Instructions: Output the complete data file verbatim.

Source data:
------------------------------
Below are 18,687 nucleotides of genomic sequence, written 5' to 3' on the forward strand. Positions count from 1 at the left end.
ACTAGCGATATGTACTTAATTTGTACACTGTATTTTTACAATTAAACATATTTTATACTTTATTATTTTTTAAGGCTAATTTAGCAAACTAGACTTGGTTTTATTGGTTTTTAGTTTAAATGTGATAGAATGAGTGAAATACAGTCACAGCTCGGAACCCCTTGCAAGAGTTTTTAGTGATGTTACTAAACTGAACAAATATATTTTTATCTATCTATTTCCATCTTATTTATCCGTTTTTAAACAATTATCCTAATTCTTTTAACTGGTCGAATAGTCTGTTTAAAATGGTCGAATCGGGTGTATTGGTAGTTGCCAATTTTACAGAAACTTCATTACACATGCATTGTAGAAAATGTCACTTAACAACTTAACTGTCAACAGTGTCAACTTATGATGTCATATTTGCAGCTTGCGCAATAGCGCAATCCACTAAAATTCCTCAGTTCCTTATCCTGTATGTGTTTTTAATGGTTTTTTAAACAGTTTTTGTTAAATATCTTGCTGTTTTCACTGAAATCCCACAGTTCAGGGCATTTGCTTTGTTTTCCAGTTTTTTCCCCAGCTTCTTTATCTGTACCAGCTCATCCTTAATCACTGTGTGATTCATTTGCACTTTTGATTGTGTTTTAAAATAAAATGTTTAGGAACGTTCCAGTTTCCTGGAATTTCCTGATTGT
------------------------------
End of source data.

Below are 18,687 nucleotides of genomic sequence, written 5' to 3' on the forward strand. Positions count from 1 at the left end.
ACTAGCGATATGTACTTAATTTGTACACTGTATTTTTACAATTAAACATATTTTATACTTTATTATTTTTTAAGGCTAATTTAGCAAACTAGACTTGGTTTTATTGGTTTTTAGTTTAAATGTGATAGAATGAGTGAAATACAGTCACAGCTCGGAACCCCTTGCAAGAGTTTTTAGTGATGTTACTAAACTGAACAAATATATTTTTATCTATCTATTTCCATCTTATTTATCCGTTTTTAAACAATTATCCTAATTCTTTTAACTGGTCGAATAGTCTGTTTAAAATGGTCGAATCGGGTGTATTGGTAGTTGCCAATTTTACAGAAACTTCATTACACATGCATTGTAGAAAATGTCACTTAACAACTTAACTGTCAACAGTGTCAACTTATGATGTCATATTTGCAGCTTGCGCAATAGCGCAATCCACTAAAATTCCTCAGTTCCTTATCCTGTATGTGTTTTTAATGGTTTTTTAAACAGTTTTTGTTAAATATCTTGCTGTTTTCACTGAAATCCCACAGTTCAGGGCATTTGCTTTGTTTTCCAGTTTTTTCCCCAGCTTCTTTATCTGTACCAGCTCATCCTTAATCACTGTGTGATTCATTTGCACTTTTGATTGTGTTTTAAAATAAAATGTTTAGGAACGTTCCAGTTTCCTGGAATTTCCTGATTGT